out on this journey of life, we are generally operating
from a lot of faulty feelings and attitudes, which tend
to be focused on our own happiness and comfort. And our experience
of holding onto our own lives is that if we don't stick
up for our own needs, and go after our own happiness and
comfort, nobody else is going to do it for us.
a material perspective, and in our current society, this
is true. Yes, our parents will take care of our basic
needs while we are growing up. But once we reach
adulthood and are out on our own, it is up to us to
provide for ourselves the necessities of life. In fact,
one of the goals of our upbringing and education is that
when we reach adulthood, we will have the knowledge and
ability we need in order to support ourselves in this
society. And it is a healthy part of our
spiritual journey to get to a point where we are pulling
our own weight by contributing usefully to our community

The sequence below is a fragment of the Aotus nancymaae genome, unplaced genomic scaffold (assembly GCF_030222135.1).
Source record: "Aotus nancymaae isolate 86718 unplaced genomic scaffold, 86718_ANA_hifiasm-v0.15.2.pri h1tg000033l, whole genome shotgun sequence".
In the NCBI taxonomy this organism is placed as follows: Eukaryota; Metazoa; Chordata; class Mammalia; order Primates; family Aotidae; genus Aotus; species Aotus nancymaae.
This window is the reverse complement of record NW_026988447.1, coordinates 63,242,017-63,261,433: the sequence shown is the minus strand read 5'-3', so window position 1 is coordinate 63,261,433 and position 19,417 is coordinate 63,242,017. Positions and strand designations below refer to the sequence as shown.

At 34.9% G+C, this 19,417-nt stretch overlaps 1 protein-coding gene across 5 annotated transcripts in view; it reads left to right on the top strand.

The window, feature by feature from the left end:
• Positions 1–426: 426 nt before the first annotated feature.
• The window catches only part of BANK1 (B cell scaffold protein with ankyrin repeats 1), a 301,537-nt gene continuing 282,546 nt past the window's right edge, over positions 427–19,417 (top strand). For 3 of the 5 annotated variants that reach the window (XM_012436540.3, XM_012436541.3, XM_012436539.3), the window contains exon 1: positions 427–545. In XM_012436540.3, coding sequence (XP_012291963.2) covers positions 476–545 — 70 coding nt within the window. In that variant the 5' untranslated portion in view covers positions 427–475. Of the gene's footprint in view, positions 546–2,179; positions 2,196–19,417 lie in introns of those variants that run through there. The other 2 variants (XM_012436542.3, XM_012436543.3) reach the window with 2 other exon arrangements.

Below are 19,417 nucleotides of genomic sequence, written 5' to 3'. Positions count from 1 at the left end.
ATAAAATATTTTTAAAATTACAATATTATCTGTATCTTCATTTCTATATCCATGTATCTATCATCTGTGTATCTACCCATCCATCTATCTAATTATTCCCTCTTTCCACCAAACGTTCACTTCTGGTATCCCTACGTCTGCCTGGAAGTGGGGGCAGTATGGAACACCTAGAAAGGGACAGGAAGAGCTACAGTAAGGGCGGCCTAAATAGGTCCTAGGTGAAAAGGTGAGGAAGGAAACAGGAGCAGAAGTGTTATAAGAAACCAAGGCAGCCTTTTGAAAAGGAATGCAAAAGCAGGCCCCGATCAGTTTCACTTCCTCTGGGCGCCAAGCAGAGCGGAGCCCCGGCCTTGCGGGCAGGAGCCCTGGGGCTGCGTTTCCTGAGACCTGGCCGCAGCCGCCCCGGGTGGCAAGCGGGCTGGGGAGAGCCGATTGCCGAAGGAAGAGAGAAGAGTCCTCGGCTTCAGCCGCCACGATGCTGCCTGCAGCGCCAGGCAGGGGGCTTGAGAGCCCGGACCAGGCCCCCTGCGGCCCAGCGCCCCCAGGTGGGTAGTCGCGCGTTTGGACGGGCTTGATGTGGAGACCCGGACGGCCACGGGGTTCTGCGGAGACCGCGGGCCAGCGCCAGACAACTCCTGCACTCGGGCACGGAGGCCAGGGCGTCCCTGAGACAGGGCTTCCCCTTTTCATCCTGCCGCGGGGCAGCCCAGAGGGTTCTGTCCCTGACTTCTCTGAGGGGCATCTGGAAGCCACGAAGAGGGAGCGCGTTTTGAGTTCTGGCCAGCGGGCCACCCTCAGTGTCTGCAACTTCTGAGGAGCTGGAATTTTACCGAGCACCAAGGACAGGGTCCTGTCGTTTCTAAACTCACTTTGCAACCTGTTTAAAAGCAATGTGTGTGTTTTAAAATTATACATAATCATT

and the human economy generally. If most of us did not
do this, our society would fall apart.
irony is that once we have spent all those years
learning how to be self-sufficient, we have to spend
just as many, if not more years learning to give up
our sense of self-sufficiency, and to trust in one
another and in the Lord's leadership. Yes, most of us
can support ourselves materially and get along
reasonably well through our own work and initiative. But
after we've proven to ourselves that we can do it, the
challenge is gone and it simply becomes work. At that
point, we may continue to go for more and better
positions for ourselves, and more material possessions
and accomplishments. But if we are at all open to the
deeper dimensions of life, sooner or later we will
become dissatisfied with what this world has to offer.